Serving in god's name

This dedicated band have abandoned their egos and selfishness to go about performing social service without any fanfare

Published: Wednesday 31 May 2000

-- after the 1999 super cyclone in Orissa, many organisations took up relief work in the state. Very often the volunteers were frustrated in their task by the very people they were meant to assist. In their desperation to get food and water, medical supplies and clothes the affected people were often unruly and difficult to control. Many a philanthropist returned disgusted after observing violent scenes when distribution of necessities was being conducted.

One of the first non-governmental organisations to reach the devastated areas was Bochasanwasi Akshar Purushottam Swaminarayan Sanstha ( baps ) based in Gujarat. With the help of its sadhus and a spiritual perspective, the organisation was able to distribute relief without a volunteer having to raise his/her voice. Having served humanity for over 200 years, baps relief and environmental work is a case study of how the spiritual factor motivates people to live in harmony - not only with themselves, but with the environment as well.

The organisation's work can be traced to the famine of 1812-13. Recently, it rendered invaluable service during the Morvi dam-burst in 1979 and the Gujarat drought of 1987-88. On other fronts, the baps youth and children's wing has planted 1.2 million trees in 2,170 villages. Trees were also planted in Vadodara district as replacements for the forested areas likely to be submerged by the Narmada project. When wood was used for the new Swaminarayan temple in London, the saplings planted in Devon numbered ten times those cut from a sustainable forest.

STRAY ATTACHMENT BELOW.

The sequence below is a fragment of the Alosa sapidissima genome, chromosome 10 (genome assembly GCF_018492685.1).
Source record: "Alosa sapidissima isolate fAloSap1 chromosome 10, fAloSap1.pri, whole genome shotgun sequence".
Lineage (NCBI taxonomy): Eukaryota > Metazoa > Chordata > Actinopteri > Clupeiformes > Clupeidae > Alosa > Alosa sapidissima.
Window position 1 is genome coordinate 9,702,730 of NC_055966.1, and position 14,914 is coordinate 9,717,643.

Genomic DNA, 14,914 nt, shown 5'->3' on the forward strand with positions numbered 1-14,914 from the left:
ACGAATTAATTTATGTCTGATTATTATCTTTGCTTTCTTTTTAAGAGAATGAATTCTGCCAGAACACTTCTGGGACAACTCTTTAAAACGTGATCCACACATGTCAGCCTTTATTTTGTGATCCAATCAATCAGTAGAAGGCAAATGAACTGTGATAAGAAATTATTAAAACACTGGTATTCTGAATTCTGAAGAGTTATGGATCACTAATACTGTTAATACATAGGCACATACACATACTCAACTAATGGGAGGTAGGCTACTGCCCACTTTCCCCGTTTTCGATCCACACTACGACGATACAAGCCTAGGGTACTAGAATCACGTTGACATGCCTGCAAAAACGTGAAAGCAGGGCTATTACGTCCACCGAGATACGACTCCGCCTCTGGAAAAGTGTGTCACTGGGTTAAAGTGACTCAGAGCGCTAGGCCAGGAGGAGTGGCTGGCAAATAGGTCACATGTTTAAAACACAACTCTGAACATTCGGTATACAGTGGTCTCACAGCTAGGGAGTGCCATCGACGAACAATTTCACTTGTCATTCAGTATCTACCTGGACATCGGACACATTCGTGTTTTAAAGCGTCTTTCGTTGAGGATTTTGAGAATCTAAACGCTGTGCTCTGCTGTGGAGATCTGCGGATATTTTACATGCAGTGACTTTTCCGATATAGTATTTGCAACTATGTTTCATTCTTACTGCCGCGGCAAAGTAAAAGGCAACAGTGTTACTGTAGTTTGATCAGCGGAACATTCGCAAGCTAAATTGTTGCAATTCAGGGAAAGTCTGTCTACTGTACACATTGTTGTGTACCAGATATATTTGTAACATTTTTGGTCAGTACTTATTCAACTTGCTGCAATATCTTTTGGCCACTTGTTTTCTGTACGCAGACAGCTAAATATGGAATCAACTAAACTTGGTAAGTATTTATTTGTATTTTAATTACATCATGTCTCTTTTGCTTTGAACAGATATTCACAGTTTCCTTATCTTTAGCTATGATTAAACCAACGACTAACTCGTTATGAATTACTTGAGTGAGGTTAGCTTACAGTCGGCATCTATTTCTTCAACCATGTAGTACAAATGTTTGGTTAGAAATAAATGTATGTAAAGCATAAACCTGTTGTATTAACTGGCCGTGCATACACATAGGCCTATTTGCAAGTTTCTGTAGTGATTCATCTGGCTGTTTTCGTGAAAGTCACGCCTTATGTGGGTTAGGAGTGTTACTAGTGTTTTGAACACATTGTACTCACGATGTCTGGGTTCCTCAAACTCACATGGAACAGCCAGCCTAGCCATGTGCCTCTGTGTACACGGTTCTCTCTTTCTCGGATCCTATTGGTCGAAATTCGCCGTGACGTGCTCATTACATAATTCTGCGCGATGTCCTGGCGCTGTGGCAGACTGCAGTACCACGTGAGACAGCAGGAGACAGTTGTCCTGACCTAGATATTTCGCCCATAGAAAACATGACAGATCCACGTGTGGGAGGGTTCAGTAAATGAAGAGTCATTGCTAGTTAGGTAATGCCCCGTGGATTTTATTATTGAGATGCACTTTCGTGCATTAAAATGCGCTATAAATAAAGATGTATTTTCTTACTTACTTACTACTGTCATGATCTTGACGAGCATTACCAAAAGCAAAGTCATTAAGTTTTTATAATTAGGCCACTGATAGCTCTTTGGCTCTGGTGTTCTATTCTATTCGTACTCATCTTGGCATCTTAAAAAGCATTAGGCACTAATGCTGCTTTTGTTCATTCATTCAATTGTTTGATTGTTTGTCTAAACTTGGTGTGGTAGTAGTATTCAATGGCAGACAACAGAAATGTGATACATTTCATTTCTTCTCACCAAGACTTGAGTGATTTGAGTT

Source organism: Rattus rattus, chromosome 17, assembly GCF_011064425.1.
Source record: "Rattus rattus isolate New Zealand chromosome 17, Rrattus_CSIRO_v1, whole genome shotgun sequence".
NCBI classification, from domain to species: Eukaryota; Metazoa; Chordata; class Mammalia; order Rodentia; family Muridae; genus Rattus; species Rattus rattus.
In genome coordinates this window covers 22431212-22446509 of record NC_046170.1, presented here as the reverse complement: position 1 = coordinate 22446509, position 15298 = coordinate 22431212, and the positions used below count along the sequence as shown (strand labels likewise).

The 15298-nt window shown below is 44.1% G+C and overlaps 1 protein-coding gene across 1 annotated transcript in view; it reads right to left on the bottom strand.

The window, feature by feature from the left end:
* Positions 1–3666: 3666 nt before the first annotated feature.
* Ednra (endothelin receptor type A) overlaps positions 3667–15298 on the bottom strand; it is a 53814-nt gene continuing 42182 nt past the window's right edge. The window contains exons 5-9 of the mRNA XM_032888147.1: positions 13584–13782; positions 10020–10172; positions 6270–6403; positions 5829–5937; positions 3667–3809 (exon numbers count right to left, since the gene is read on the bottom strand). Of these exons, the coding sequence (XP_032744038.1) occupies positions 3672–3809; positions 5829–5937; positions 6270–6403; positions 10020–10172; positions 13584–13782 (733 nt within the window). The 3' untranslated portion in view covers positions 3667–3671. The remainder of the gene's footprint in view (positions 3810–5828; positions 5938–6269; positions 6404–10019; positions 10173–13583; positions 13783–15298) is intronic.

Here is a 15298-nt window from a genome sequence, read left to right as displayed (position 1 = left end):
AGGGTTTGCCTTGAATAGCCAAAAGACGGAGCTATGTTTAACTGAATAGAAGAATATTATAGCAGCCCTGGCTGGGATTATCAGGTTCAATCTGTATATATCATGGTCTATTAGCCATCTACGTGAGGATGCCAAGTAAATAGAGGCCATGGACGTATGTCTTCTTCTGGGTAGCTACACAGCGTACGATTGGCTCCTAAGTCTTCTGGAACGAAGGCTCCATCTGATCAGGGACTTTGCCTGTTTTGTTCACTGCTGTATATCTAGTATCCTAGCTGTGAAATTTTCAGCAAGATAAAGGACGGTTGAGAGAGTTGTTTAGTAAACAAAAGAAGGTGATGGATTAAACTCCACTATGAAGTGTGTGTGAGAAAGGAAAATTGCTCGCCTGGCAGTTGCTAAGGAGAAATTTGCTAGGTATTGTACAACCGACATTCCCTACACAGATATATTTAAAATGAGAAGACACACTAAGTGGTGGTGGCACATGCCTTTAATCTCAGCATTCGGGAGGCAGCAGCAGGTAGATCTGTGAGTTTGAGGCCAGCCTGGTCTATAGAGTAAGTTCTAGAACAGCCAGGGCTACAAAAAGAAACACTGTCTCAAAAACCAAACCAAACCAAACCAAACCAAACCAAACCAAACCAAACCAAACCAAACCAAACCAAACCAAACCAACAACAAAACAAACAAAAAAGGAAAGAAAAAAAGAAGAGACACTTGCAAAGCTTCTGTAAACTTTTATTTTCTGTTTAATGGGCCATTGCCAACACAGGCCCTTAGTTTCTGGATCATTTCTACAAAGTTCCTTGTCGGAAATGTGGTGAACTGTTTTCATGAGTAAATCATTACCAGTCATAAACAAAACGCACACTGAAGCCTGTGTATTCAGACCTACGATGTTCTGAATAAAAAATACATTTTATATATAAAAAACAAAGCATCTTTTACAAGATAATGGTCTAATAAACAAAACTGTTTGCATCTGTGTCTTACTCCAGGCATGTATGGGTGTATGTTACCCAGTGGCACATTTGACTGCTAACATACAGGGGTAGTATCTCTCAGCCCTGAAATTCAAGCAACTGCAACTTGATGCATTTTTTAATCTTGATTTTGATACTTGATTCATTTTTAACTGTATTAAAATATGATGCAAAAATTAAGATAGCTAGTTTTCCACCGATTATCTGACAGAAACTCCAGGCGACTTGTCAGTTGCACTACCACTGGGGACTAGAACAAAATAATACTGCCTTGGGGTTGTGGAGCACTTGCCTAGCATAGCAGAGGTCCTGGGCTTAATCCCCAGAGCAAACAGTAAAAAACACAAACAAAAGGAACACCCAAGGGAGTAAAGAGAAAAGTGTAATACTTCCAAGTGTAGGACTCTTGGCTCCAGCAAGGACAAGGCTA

The organisation earned three British awards when, on a call given by the Pramukh Swami, children and adults in London collected seven million soft-drink aluminium cans and 91 tonnes of waste aluminium foil for recycling. They also collect waste-paper for recycling as permanent projects at baps centres in Calcutta, Chennai, Mumbai, Surat, Vadodara, Amdavad and Rajkot.

Another concurrent project is watershed management in Saurashtra. Between 1996 and 1999, baps has constructed 53 concrete check-dams, 78 farm ponds in 25 villages, repaired 10 ponds and check dams and plugged 125 gullies. In Ningala village of Gadhada block, Pragjibhai Vaghani, president, Jal Sangathan Mandal says: "With the check-dams built, the youth have stopped migrating to cities and our income has increased by more than double."

In 1996, when baps embarked on well-recharging the farmers were sceptical. But once a working model was shown and explained the task of modifying 5,475 wells for recharging in 338 villages became easy. Water saving is a permanent priority in semi-arid Saurashtra. As such several of the organisation's farms have permanent drip irrigation. This makes fruit, uncommon in the state, such as papaya, guava, pomegranate and chiku , thrive. Besides, drip irrigation, experts are awed by baps legacy for award-winning livestock. In the past 15 years, it has bagged 32 national awards for cows, bulls and buffaloes.

Whether it is animal husbandry or waste management, baps experiences indicate that the spiritual factor plays a crucial role in the holistic management of the environment. Only when man manages his spirit can he objectively strive to overcome barriers of selfishness, greed, hate and ego of race or status - the true culprits stifling the sustainable management of the global ecosystem.

The most remarkable aspect of this approach is that people offer their services with no expectations and rewards. They continue rendering assistance eagerly yet silently whether society takes note or not.

The author is project officer, watershed project, baps head office, Amdavad .

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